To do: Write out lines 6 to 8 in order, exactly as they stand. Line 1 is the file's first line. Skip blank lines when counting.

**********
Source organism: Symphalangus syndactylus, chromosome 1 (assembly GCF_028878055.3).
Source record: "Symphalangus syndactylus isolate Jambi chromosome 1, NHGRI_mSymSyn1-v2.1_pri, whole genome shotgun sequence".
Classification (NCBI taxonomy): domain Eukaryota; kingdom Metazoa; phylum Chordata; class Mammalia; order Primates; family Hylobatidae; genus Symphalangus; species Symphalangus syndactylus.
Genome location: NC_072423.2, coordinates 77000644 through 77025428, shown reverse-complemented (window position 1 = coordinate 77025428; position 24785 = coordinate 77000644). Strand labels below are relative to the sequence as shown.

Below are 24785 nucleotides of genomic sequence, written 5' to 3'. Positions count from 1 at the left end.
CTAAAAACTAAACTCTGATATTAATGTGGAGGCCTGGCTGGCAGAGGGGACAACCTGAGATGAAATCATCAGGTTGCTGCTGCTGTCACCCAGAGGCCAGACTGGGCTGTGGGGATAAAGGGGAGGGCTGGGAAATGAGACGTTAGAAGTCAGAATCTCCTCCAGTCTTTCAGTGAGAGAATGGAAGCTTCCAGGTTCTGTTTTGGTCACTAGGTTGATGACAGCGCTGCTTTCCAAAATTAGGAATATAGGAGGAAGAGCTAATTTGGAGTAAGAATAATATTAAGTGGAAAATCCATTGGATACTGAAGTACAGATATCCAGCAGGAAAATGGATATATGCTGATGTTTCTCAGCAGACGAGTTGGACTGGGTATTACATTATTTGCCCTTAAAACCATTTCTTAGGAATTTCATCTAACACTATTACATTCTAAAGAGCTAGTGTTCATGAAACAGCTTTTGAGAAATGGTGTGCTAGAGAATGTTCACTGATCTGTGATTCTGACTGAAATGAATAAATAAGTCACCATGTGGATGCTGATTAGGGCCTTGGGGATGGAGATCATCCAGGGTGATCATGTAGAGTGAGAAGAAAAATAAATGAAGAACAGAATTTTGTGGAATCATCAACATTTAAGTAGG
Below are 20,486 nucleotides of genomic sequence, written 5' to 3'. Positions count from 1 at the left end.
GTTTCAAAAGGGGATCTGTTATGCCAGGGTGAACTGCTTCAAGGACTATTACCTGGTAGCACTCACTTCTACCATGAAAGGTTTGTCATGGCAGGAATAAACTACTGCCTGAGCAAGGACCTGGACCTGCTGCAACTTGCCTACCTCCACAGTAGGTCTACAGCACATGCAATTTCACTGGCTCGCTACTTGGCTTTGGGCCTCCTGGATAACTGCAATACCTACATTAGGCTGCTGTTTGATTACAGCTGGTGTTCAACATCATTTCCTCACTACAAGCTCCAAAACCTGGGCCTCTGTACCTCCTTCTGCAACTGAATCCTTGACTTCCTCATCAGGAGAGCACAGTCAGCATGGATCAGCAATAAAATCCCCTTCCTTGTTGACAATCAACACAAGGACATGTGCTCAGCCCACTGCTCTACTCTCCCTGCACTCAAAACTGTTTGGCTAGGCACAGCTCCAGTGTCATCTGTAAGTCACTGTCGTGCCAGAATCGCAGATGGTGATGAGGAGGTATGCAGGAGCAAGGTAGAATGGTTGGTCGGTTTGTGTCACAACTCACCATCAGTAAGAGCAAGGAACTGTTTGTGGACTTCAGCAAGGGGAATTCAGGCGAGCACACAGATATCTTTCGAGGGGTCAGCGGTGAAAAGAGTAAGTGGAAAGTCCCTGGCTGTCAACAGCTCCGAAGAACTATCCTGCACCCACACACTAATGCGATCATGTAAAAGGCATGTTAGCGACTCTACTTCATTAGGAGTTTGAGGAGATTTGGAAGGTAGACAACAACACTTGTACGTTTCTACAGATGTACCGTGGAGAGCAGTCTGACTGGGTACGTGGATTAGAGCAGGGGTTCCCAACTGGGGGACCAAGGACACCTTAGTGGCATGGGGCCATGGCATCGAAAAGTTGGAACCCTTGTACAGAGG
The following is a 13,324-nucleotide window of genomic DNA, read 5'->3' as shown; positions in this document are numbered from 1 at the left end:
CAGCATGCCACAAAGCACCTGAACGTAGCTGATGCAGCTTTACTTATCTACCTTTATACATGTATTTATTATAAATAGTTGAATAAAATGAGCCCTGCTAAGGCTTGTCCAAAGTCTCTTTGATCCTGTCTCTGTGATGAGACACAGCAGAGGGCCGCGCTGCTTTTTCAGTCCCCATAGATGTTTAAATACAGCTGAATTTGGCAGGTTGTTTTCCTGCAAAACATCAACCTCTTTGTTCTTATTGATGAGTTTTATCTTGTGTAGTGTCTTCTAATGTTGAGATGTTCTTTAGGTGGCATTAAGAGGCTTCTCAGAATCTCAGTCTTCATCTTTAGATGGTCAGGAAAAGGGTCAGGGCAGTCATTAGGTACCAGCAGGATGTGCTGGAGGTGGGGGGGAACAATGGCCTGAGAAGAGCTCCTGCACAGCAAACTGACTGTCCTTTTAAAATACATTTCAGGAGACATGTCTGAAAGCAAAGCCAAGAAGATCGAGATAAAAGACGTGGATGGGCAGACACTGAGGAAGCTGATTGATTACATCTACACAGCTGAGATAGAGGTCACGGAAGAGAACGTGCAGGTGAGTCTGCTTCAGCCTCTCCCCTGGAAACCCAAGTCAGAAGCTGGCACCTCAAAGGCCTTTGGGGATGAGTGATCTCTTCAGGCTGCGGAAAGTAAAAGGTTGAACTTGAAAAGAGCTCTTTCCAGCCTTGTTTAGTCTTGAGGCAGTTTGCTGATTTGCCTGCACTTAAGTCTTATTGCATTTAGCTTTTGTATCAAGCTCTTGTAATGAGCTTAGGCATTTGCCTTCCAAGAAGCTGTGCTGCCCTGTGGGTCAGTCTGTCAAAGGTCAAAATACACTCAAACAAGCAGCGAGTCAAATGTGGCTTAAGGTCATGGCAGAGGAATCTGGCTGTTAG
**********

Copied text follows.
CTAAAAACTAAACTCTGATATTAATGTGGAGGCCTGGCTGGCAGAGGGGACAACCTGAGATGAAATCATCAGGTTGCTGCTGCTGTCACCCAGAGGCCAGACTGGGCTGTGGGGATAAAGGGGAGGGCTGGGAAATGAGACGTTAGAAGTCAGAATCTCCTCCAGTCTTTCAGTGAGAGAATGGAAGCTTCCAGGTTCTGTTTTGGTCACTAGGTTGATGACAGCGCTGCTTTCCAAAATTAGGAATATAGGAGGAAGAGCTAATTTGGAGTAAGAATAATATTAAGTGGAAAATCCATTGGATACTGAAGTACAGATATCCAGCAGGAAAATGGATATATGCTGATGTTTCTCAGCAGACGAGTTGGACTGGGTATTACATTATTTGCCCTTAAAACCATTTCTTAGGAATTTCATCTAACACTATTACATTCTAAAGAGCTAGTGTTCATGAAACAGCTTTTGAGAAATGGTGTGCTAGAGAATGTTCACTGATCTGTGATTCTGACTGAAATGAATAAATAAGTCACCATGTGGATGCTGATTAGGGCCTTGGGGATGGAGATCATCCAGGGTGATCATGTAGAGTGAGAAGAAAAATAAATGAAGAACAGAATTTTGTGGAATCATCAACATTTAAGTAGG
Below are 20,486 nucleotides of genomic sequence, written 5' to 3'. Positions count from 1 at the left end.
GTTTCAAAAGGGGATCTGTTATGCCAGGGTGAACTGCTTCAAGGACTATTACCTGGTAGCACTCACTTCTACCATGAAAGGTTTGTCATGGCAGGAATAAACTACTGCCTGAGCAAGGACCTGGACCTGCTGCAACTTGCCTACCTCCACAGTAGGTCTACAGCACATGCAATTTCACTGGCTCGCTACTTGGCTTTGGGCCTCCTGGATAACTGCAATACCTACATTAGGCTGCTGTTTGATTACAGCTGGTGTTCAACATCATTTCCTCACTACAAGCTCCAAAACCTGGGCCTCTGTACCTCCTTCTGCAACTGAATCCTTGACTTCCTCATCAGGAGAGCACAGTCAGCATGGATCAGCAATAAAATCCCCTTCCTTGTTGACAATCAACACAAGGACATGTGCTCAGCCCACTGCTCTACTCTCCCTGCACTCAAAACTGTTTGGCTAGGCACAGCTCCAGTGTCATCTGTAAGTCACTGTCGTGCCAGAATCGCAGATGGTGATGAGGAGGTATGCAGGAGCAAGGTAGAATGGTTGGTCGGTTTGTGTCACAACTCACCATCAGTAAGAGCAAGGAACTGTTTGTGGACTTCAGCAAGGGGAATTCAGGCGAGCACACAGATATCTTTCGAGGGGTCAGCGGTGAAAAGAGTAAGTGGAAAGTCCCTGGCTGTCAACAGCTCCGAAGAACTATCCTGCACCCACACACTAATGCGATCATGTAAAAGGCATGTTAGCGACTCTACTTCATTAGGAGTTTGAGGAGATTTGGAAGGTAGACAACAACACTTGTACGTTTCTACAGATGTACCGTGGAGAGCAGTCTGACTGGGTACGTGGATTAGAGCAGGGGTTCCCAACTGGGGGACCAAGGACACCTTAGTGGCATGGGGCCATGGCATCGAAAAGTTGGAACCCTTGTACAGAGG